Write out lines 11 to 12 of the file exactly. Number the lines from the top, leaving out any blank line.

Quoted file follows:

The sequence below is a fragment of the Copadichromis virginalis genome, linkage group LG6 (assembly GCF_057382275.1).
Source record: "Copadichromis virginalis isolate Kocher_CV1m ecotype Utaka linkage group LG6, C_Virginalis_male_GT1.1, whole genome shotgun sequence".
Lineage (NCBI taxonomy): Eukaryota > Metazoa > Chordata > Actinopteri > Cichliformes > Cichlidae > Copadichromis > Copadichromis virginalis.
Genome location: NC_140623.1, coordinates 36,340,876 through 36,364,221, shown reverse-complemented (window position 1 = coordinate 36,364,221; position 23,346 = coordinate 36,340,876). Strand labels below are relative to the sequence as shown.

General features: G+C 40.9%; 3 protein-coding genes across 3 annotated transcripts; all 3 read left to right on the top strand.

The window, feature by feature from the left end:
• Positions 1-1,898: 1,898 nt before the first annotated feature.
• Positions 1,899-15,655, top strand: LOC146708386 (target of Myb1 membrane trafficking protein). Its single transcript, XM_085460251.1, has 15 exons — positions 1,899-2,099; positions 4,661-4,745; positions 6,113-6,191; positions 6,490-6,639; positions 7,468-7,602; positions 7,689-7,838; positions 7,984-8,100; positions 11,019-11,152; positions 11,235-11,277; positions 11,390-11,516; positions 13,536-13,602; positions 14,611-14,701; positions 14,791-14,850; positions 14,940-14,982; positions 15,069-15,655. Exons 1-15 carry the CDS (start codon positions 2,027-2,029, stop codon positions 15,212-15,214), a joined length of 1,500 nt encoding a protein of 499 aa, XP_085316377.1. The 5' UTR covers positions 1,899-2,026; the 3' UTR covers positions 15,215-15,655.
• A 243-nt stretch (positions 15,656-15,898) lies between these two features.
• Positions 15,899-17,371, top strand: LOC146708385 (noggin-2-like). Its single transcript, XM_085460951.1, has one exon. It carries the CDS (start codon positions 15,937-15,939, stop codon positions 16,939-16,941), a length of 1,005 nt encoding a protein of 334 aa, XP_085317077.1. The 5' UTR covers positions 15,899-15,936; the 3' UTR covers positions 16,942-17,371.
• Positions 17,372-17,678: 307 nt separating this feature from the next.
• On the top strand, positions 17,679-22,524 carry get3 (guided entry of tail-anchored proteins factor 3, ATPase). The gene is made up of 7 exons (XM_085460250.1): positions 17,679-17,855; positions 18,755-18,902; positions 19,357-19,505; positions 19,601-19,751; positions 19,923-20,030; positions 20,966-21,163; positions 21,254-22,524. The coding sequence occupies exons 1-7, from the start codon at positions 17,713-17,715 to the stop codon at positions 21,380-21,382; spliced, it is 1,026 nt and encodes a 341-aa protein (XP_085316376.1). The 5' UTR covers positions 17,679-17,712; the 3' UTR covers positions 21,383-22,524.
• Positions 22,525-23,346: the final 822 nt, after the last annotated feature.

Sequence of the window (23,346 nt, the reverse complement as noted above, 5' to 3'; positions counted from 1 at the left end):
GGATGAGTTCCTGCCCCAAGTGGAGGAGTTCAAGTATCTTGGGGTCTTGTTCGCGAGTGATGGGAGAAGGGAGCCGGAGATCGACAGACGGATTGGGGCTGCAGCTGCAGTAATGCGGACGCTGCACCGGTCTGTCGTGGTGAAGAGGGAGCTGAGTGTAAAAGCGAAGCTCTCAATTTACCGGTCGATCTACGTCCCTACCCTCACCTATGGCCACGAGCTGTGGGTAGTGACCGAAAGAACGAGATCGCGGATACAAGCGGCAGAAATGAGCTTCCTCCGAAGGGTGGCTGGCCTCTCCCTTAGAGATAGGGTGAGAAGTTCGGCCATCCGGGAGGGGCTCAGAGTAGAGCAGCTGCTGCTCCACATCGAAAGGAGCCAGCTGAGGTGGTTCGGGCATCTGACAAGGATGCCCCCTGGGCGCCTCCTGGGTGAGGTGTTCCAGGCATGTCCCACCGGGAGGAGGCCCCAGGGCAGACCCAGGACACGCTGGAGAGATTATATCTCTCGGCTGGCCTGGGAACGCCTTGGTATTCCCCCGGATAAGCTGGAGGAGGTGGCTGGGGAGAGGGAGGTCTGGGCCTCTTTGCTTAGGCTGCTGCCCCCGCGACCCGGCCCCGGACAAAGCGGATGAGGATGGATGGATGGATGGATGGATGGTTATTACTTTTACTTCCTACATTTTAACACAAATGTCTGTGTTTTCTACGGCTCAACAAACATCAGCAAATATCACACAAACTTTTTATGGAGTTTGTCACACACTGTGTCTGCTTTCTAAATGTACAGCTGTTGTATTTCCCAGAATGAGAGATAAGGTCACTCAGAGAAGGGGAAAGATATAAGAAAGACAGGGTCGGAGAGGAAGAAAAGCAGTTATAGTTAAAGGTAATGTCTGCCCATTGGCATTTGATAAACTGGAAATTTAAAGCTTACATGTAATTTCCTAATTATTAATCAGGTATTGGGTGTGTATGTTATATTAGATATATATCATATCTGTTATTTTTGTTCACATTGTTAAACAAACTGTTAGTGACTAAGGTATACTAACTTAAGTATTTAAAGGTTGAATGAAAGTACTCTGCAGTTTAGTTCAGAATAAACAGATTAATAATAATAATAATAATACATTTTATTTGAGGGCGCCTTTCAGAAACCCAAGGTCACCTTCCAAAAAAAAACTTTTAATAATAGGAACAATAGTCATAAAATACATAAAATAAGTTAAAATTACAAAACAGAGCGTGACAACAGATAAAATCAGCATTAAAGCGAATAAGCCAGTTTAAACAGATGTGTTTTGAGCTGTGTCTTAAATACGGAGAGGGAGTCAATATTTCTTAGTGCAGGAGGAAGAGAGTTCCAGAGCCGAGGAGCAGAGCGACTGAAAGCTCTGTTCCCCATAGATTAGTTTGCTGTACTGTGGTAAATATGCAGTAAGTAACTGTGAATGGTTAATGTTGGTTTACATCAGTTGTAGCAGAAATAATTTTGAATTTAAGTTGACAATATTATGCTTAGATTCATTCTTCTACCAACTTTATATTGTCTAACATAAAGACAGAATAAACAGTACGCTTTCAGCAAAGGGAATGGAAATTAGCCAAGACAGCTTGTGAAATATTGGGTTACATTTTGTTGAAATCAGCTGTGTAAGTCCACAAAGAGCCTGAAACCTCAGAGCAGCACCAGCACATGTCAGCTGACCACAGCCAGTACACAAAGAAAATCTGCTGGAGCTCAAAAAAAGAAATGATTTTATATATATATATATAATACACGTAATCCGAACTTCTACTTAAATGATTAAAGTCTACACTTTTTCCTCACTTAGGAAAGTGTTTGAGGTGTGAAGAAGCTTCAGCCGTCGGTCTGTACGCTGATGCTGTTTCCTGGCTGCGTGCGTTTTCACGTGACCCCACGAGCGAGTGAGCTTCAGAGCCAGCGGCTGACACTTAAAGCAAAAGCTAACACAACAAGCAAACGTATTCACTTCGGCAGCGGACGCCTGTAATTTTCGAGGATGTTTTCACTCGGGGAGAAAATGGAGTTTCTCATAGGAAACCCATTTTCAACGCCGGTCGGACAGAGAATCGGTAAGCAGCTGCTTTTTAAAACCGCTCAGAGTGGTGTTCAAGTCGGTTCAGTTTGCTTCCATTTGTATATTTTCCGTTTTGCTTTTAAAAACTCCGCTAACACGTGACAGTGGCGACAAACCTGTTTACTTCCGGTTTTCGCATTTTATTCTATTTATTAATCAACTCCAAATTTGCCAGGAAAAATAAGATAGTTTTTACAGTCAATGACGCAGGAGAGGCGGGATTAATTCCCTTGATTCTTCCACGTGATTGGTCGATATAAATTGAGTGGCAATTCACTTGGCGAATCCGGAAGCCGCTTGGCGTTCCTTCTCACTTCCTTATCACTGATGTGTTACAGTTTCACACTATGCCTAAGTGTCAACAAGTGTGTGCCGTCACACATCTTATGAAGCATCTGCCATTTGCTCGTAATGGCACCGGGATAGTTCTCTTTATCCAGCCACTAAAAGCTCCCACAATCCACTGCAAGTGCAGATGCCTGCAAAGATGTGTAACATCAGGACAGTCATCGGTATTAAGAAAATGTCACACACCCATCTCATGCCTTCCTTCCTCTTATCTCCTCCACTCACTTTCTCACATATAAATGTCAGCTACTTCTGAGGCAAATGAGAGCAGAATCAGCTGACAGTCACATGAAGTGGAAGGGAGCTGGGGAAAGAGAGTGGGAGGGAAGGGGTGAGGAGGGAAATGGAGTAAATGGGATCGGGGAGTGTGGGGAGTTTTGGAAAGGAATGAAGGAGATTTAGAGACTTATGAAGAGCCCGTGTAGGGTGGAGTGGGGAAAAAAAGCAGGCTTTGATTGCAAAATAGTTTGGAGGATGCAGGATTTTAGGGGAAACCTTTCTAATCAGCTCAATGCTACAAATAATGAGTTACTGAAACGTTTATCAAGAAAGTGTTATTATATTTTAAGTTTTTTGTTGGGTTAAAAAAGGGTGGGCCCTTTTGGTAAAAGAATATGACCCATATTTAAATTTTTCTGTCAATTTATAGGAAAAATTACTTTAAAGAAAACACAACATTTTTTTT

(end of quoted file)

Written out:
• Positions 17,372-17,678: 307 nt separating this feature from the next.
• On the top strand, positions 17,679-22,524 carry get3 (guided entry of tail-anchored proteins factor 3, ATPase). The gene is made up of 7 exons (XM_085460250.1): positions 17,679-17,855; positions 18,755-18,902; positions 19,357-19,505; positions 19,601-19,751; positions 19,923-20,030; positions 20,966-21,163; positions 21,254-22,524. The coding sequence occupies exons 1-7, from the start codon at positions 17,713-17,715 to the stop codon at positions 21,380-21,382; spliced, it is 1,026 nt and encodes a 341-aa protein (XP_085316376.1). The 5' UTR covers positions 17,679-17,712; the 3' UTR covers positions 21,383-22,524.